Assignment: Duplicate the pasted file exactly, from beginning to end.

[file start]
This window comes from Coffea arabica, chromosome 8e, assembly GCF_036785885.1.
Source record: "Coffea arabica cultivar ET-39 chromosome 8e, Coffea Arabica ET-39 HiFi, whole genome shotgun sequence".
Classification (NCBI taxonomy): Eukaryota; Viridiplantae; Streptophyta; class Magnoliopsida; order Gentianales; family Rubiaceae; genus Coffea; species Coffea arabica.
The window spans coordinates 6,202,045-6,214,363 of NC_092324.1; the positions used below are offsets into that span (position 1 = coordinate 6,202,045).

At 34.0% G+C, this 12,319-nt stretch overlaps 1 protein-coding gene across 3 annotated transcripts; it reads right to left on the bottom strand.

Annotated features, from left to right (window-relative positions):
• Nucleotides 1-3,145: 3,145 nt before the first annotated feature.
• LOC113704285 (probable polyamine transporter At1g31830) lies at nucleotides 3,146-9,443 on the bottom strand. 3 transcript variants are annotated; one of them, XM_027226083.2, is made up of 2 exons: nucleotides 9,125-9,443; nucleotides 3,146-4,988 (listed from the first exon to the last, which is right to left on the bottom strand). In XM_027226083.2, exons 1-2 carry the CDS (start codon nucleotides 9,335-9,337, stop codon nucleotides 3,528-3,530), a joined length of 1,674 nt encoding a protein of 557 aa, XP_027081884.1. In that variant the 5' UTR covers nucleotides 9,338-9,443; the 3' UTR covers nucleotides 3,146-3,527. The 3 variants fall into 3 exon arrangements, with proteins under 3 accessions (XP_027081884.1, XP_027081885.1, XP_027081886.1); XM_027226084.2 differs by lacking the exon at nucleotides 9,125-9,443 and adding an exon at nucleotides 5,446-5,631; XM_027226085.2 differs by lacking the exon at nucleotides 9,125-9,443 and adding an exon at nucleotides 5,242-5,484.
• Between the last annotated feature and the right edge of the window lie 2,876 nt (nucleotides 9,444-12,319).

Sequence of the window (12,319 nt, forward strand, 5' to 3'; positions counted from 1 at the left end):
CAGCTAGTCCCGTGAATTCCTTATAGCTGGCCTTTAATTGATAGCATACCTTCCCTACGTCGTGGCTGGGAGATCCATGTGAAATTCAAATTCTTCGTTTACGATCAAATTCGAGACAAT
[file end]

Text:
This window comes from Coffea arabica, chromosome 8e, assembly GCF_036785885.1.
Source record: "Coffea arabica cultivar ET-39 chromosome 8e, Coffea Arabica ET-39 HiFi, whole genome shotgun sequence".
Classification (NCBI taxonomy): Eukaryota; Viridiplantae; Streptophyta; class Magnoliopsida; order Gentianales; family Rubiaceae; genus Coffea; species Coffea arabica.
The window spans coordinates 6,202,045-6,214,363 of NC_092324.1; the positions used below are offsets into that span (position 1 = coordinate 6,202,045).

At 34.0% G+C, this 12,319-nt stretch overlaps 1 protein-coding gene across 3 annotated transcripts; it reads right to left on the bottom strand.

Annotated features, from left to right (window-relative positions):
• Nucleotides 1-3,145: 3,145 nt before the first annotated feature.
• LOC113704285 (probable polyamine transporter At1g31830) lies at nucleotides 3,146-9,443 on the bottom strand. 3 transcript variants are annotated; one of them, XM_027226083.2, is made up of 2 exons: nucleotides 9,125-9,443; nucleotides 3,146-4,988 (listed from the first exon to the last, which is right to left on the bottom strand). In XM_027226083.2, exons 1-2 carry the CDS (start codon nucleotides 9,335-9,337, stop codon nucleotides 3,528-3,530), a joined length of 1,674 nt encoding a protein of 557 aa, XP_027081884.1. In that variant the 5' UTR covers nucleotides 9,338-9,443; the 3' UTR covers nucleotides 3,146-3,527. The 3 variants fall into 3 exon arrangements, with proteins under 3 accessions (XP_027081884.1, XP_027081885.1, XP_027081886.1); XM_027226084.2 differs by lacking the exon at nucleotides 9,125-9,443 and adding an exon at nucleotides 5,446-5,631; XM_027226085.2 differs by lacking the exon at nucleotides 9,125-9,443 and adding an exon at nucleotides 5,242-5,484.
• Between the last annotated feature and the right edge of the window lie 2,876 nt (nucleotides 9,444-12,319).

Sequence of the window (12,319 nt, forward strand, 5' to 3'; positions counted from 1 at the left end):
CAGCTAGTCCCGTGAATTCCTTATAGCTGGCCTTTAATTGATAGCATACCTTCCCTACGTCGTGGCTGGGAGATCCATGTGAAATTCAAATTCTTCGTTTACGATCAAATTCGAGACAAT